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Why Scan Your Medical Records: The Lost Time

Scanning your medical records is imperative. With profit margins continuing to get smaller in medical practices it’s important to increase efficiency in all areas.  Streamlined management of medical records and the process of digitizing them is one key component of creating a leaner, more cost effective practice.

The time lost spent going from one location to another trying to find a particular page in a patient’s chart is something that many office managers and doctors forget to think about.  I have worked in a medical practice where there were 5 separate locations within the office that I had to go searching through to find a patient’s file. I can’t even tell you how many times a day I would go looking for a chart, only to find that was not in the filing room where it was suppose to be. By scanning your medical records and putting them onto your system you can find that patient’s file within seconds by typing in the patient’s name on the computer.

Time is such a precious resource for medical doctors and their practices.  There is only so much time in a day and so many patients that can be seen by one doctor.  Eliminating the physical aspect of searching for files by scanning your medical records is one key to improving the efficiency of your practice.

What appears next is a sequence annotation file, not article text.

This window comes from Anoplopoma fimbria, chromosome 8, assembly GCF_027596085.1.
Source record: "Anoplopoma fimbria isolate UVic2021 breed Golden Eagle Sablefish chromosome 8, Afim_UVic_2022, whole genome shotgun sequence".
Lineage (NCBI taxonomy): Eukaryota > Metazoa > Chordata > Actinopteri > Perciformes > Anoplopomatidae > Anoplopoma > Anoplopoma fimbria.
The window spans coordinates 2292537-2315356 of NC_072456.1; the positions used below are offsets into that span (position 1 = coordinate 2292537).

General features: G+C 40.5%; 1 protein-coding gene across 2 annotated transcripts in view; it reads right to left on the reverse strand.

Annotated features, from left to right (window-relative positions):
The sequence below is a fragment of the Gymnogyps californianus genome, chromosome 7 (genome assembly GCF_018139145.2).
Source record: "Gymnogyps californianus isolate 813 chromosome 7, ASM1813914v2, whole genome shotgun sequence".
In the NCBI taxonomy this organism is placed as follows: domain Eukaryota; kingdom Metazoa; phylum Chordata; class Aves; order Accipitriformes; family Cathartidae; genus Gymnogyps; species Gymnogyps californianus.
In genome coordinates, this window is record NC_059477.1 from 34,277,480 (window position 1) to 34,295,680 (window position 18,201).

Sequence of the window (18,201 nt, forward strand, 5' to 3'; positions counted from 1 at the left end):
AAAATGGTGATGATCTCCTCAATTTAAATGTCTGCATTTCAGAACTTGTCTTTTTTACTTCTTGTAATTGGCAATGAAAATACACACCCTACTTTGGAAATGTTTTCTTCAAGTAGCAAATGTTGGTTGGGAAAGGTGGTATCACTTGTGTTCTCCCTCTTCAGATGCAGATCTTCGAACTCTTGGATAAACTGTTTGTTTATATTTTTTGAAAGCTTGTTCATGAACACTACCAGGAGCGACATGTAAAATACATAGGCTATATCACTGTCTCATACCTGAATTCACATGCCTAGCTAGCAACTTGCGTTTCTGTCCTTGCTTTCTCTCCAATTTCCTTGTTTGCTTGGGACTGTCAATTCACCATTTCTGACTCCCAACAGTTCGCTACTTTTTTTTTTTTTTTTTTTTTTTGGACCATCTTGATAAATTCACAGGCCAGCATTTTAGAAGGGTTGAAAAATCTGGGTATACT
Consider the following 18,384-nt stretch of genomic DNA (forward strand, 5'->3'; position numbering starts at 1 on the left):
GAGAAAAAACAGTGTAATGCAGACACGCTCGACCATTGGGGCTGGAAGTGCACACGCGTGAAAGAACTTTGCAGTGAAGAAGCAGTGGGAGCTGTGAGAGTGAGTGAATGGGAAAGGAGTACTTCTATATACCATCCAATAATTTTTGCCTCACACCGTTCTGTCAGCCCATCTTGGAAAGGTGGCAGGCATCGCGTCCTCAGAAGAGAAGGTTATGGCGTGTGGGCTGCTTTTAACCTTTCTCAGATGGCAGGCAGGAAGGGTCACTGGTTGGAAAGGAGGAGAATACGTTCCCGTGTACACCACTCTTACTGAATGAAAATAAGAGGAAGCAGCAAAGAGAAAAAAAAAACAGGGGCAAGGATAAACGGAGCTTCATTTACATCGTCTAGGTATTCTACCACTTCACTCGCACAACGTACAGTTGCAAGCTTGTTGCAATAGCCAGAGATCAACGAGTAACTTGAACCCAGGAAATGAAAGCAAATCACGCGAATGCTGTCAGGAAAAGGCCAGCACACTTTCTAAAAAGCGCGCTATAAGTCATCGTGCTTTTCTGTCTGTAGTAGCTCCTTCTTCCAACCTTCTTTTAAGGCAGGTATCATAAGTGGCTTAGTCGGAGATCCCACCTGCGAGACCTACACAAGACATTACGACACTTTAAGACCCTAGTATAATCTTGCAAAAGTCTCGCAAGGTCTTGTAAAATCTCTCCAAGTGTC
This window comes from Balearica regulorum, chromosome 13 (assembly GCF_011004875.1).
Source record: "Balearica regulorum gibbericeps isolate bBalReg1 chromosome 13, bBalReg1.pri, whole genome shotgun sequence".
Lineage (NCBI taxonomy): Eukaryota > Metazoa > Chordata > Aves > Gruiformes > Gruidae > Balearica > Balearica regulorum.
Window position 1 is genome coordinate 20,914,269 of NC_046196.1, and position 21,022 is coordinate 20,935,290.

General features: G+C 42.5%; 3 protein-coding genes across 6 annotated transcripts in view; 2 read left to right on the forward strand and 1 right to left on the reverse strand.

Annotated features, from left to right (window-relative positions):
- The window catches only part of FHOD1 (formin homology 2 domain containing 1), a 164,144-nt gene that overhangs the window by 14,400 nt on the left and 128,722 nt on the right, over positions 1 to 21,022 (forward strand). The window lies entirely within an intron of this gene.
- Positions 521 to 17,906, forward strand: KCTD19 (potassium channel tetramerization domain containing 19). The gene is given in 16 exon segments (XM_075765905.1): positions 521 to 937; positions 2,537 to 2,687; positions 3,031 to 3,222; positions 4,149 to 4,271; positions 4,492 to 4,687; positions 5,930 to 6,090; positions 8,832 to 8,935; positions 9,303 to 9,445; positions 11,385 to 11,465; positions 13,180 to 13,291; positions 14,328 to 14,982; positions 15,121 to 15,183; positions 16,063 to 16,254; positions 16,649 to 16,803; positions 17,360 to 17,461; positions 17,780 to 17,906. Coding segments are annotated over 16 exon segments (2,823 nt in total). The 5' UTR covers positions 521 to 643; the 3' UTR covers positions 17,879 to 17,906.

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Stimulus Incentives

Stimulus Incentives- Medicare

  • Am I eligible?: To qualify, you must be a physician, dentist, optometrist, podiatrist, or chiropractor (limited) and be a non-hospital provider caring for Medicare patients.
  • When should I start?: First year payouts require meaningful use of EMR to be implemented by 1/1/2011. For each subsequent year, meaningful use must be proven by the first of January to receive incentives for that year. This means that practices should begin EMR implementation with regards to meaningful use at least 10-12 months before the year they wish to be eligible. The processes of training and installing EMR and demonstrating and reporting on meaningful use will vary by practice- the bigger your practice, the earlier you should begin.